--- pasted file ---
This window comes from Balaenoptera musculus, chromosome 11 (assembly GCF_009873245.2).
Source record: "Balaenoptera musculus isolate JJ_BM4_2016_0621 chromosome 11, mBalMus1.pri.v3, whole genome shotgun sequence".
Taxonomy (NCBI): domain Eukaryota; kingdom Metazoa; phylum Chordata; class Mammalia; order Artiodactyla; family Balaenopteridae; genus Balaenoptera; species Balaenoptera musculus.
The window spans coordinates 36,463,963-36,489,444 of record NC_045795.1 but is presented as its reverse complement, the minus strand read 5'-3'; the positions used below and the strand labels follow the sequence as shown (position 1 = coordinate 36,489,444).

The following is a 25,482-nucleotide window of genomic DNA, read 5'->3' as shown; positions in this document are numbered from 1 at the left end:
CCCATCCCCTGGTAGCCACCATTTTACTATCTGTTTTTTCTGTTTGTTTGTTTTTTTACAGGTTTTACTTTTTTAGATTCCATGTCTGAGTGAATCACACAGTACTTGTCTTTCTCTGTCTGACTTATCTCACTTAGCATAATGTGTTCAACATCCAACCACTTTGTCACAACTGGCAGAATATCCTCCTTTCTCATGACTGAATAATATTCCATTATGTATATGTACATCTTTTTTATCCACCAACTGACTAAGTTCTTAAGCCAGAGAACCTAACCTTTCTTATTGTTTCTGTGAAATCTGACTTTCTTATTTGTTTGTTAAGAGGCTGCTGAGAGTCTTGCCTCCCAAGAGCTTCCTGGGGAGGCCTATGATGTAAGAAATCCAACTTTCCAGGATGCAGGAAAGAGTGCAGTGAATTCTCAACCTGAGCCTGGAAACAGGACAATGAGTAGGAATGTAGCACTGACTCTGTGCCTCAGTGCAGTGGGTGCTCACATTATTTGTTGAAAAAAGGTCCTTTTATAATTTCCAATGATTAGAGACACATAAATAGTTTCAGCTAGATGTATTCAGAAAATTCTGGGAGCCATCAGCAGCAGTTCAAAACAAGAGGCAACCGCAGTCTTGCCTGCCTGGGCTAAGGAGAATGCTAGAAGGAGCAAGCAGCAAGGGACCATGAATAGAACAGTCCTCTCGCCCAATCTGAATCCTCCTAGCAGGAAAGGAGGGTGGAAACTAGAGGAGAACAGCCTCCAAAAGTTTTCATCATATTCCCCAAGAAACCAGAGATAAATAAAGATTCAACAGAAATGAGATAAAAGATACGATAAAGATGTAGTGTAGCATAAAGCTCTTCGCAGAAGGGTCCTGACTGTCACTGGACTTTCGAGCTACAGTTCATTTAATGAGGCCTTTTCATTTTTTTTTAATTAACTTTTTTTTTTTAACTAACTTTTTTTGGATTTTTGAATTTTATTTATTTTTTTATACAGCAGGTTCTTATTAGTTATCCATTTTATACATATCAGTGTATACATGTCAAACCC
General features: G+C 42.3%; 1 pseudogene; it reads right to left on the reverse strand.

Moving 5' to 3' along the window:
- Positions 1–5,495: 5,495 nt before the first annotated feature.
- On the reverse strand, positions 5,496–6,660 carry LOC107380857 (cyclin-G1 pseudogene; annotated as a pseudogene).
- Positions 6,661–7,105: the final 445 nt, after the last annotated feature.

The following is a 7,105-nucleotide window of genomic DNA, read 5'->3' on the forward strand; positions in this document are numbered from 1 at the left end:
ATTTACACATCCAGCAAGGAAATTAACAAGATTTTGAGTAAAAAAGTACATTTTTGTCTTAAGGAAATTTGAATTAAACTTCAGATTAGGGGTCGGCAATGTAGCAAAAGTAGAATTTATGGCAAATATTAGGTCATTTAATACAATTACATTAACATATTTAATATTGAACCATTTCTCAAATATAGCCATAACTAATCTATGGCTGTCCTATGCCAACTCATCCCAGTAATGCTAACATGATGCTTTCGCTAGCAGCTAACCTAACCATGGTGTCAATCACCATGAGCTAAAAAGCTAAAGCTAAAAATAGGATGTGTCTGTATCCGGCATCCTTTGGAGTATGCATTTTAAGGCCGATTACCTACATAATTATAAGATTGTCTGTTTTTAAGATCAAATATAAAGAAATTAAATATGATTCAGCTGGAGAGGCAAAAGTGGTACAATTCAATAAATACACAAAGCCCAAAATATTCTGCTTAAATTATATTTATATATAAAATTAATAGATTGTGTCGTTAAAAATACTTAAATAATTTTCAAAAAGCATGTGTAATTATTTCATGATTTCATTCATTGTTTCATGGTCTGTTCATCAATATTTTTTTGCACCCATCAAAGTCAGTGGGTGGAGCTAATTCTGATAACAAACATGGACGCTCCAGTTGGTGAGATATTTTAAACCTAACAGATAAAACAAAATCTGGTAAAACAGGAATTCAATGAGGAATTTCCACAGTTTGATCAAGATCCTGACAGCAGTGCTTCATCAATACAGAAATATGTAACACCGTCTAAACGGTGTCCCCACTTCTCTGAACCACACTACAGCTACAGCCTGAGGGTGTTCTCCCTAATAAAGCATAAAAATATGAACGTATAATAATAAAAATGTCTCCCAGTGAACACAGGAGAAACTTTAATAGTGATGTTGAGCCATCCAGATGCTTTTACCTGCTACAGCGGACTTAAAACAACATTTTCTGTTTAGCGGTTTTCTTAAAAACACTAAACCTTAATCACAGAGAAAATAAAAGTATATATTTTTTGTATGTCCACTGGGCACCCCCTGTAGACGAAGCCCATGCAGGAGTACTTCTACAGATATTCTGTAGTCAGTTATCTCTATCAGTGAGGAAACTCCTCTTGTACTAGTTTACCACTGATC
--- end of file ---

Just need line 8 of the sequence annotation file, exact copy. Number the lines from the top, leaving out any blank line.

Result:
Moving 5' to 3' along the window: